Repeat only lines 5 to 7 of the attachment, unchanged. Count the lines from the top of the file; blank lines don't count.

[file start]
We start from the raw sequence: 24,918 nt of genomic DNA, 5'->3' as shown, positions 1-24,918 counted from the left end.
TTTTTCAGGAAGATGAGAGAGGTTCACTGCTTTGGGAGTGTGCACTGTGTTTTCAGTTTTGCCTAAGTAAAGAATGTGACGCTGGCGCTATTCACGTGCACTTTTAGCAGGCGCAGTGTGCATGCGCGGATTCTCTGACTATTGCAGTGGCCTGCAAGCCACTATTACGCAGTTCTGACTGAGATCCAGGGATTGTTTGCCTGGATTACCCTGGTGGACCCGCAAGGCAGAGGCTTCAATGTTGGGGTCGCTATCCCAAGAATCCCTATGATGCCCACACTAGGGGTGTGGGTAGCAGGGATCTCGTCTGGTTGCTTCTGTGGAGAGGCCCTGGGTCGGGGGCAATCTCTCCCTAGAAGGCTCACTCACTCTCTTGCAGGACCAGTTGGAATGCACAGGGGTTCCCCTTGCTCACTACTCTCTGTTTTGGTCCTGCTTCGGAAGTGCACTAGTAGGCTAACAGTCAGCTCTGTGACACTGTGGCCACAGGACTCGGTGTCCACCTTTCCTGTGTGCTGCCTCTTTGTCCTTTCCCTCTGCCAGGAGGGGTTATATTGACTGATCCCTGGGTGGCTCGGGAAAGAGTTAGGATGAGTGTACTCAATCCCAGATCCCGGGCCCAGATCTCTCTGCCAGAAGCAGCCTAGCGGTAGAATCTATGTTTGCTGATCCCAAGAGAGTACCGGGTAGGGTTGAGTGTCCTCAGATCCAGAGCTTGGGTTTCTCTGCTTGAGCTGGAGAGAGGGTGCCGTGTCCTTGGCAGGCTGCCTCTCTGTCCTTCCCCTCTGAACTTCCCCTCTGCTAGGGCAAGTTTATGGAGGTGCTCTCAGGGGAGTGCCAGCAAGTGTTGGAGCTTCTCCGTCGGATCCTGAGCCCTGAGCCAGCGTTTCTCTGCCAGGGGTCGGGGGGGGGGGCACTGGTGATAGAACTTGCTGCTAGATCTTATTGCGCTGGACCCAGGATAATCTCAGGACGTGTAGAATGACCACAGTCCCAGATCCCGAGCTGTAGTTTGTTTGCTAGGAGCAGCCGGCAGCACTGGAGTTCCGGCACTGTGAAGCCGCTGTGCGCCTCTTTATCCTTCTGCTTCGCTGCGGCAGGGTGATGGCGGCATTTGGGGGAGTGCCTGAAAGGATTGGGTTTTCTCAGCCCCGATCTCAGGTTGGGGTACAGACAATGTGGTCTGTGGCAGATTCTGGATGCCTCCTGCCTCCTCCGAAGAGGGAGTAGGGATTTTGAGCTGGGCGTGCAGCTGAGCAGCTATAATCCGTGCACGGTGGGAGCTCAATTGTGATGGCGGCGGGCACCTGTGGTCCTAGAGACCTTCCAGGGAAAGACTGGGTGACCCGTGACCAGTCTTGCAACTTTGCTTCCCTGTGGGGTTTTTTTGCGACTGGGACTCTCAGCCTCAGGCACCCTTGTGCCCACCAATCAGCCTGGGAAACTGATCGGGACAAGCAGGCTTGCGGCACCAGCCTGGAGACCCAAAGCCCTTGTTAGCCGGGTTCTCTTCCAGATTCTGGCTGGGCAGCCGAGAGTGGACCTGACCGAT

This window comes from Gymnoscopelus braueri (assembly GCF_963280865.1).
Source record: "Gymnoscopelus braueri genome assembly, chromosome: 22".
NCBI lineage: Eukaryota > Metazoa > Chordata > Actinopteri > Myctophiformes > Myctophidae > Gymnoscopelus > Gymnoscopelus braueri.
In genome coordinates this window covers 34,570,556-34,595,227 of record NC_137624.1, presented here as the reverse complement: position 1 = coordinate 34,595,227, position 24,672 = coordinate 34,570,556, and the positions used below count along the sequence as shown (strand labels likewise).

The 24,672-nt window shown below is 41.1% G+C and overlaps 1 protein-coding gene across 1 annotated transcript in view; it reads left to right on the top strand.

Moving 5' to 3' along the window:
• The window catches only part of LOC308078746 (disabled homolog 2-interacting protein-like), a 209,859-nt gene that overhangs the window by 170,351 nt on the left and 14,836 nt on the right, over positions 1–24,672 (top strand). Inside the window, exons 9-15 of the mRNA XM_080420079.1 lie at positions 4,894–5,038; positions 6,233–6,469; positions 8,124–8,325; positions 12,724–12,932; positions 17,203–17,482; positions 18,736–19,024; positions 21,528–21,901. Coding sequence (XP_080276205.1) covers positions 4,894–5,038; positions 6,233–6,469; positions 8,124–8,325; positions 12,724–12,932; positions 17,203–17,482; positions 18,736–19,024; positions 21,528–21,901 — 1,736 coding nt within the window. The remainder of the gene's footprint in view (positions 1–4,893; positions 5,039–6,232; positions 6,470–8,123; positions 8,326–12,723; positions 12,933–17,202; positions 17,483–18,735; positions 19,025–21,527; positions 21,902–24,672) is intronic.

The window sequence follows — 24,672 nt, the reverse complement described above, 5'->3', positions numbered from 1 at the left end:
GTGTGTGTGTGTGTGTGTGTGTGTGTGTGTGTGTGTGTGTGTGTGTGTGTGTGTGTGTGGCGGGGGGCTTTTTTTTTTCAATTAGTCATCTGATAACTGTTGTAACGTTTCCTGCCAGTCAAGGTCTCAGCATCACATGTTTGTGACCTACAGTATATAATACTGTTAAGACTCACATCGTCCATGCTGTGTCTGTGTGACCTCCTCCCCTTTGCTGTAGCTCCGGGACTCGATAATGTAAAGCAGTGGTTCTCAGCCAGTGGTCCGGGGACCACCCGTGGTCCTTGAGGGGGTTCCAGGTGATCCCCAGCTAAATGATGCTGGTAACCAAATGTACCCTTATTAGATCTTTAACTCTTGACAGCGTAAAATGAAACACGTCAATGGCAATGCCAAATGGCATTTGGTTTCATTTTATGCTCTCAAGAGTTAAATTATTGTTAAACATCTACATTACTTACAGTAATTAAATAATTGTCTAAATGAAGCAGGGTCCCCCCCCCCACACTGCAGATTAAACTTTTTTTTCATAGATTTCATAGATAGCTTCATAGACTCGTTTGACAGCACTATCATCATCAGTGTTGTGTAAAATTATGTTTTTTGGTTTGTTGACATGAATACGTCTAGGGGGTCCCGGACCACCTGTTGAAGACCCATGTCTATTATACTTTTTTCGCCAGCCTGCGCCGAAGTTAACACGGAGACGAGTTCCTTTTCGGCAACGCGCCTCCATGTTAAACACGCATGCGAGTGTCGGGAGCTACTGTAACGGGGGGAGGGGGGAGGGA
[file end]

NCBI lineage: Eukaryota > Metazoa > Chordata > Actinopteri > Myctophiformes > Myctophidae > Gymnoscopelus > Gymnoscopelus braueri.
In genome coordinates this window covers 34,570,556-34,595,227 of record NC_137624.1, presented here as the reverse complement: position 1 = coordinate 34,595,227, position 24,672 = coordinate 34,570,556, and the positions used below count along the sequence as shown (strand labels likewise).

The 24,672-nt window shown below is 41.1% G+C and overlaps 1 protein-coding gene across 1 annotated transcript in view; it reads left to right on the top strand.